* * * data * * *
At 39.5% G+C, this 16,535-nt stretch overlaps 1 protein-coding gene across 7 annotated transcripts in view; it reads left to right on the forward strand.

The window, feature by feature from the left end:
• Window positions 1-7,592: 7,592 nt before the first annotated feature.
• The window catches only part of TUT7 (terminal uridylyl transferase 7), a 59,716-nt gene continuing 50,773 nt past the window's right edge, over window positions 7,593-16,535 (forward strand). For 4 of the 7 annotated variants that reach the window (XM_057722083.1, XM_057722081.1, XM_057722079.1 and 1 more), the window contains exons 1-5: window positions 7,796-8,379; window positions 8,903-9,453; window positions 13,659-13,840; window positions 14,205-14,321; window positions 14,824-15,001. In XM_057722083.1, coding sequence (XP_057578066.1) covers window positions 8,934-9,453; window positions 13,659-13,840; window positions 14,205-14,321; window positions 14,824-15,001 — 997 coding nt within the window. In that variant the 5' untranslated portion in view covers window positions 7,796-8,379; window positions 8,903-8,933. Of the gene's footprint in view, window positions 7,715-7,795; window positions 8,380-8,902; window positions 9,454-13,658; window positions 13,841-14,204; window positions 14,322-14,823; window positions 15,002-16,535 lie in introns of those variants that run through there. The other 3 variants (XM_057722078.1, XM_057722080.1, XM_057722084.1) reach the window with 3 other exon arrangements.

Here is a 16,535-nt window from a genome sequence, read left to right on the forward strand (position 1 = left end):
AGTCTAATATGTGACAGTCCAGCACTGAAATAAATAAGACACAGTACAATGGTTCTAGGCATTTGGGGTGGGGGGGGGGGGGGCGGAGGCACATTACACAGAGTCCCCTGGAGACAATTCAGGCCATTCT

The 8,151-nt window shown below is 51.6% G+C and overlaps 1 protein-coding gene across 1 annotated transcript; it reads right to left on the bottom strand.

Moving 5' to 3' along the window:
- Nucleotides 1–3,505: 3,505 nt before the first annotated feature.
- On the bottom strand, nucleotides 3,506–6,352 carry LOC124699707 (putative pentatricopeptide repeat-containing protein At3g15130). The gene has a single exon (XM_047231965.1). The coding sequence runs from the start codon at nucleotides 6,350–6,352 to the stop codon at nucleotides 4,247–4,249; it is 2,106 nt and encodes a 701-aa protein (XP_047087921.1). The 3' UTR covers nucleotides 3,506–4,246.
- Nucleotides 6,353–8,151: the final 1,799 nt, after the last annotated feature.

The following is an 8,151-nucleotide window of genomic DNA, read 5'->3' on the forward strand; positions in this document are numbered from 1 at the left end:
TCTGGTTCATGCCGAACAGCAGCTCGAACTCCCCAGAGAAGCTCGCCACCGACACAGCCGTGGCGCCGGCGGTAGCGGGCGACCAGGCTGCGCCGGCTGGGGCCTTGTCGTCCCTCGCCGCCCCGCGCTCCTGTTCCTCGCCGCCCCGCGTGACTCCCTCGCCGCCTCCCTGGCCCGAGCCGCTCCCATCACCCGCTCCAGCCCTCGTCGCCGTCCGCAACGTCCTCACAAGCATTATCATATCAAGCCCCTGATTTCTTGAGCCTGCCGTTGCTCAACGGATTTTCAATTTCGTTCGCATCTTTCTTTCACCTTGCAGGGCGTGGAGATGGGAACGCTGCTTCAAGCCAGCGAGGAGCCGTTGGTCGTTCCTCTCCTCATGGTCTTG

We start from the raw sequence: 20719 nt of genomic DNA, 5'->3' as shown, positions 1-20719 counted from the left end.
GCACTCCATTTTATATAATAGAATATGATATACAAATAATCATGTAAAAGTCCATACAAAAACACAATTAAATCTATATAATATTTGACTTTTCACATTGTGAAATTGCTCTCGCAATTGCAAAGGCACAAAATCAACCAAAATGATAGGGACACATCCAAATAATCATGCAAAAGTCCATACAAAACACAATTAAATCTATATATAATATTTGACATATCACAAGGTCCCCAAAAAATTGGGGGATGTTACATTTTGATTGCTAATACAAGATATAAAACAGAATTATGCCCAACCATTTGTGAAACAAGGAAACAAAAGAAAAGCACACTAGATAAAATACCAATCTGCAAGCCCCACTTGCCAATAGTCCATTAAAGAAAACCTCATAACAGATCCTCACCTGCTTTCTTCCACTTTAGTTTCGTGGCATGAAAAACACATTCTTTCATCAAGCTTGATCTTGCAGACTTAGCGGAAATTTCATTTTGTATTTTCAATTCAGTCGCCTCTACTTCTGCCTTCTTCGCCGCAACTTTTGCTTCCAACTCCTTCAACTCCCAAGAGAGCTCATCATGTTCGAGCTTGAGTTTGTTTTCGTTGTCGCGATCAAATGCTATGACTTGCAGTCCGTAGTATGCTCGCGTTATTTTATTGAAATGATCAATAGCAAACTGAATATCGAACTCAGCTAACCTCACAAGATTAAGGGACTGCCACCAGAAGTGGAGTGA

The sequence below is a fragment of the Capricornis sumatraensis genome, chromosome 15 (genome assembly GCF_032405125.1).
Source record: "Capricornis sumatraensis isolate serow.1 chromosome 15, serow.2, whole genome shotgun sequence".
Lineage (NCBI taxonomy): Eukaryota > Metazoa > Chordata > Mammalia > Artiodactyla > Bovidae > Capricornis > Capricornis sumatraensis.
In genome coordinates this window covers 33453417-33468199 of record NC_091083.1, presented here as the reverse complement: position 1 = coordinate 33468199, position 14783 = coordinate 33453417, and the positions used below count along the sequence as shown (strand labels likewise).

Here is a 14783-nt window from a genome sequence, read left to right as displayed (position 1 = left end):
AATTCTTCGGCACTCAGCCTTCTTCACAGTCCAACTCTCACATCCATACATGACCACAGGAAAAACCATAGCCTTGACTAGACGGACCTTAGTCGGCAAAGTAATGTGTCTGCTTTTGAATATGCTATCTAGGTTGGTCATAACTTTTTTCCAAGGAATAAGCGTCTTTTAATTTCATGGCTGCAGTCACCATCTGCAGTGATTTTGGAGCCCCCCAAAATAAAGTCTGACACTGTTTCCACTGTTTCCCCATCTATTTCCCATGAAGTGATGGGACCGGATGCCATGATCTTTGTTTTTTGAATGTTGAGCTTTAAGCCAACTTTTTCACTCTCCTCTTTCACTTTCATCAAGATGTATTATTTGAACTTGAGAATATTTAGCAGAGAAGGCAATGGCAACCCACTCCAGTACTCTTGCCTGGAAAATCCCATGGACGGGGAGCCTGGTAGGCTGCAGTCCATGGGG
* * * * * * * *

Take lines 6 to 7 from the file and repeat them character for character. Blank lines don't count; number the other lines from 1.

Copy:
AGTCTAATATGTGACAGTCCAGCACTGAAATAAATAAGACACAGTACAATGGTTCTAGGCATTTGGGGTGGGGGGGGGGGGGGCGGAGGCACATTACACAGAGTCCCCTGGAGACAATTCAGGCCATTCT

The 8,151-nt window shown below is 51.6% G+C and overlaps 1 protein-coding gene across 1 annotated transcript; it reads right to left on the bottom strand.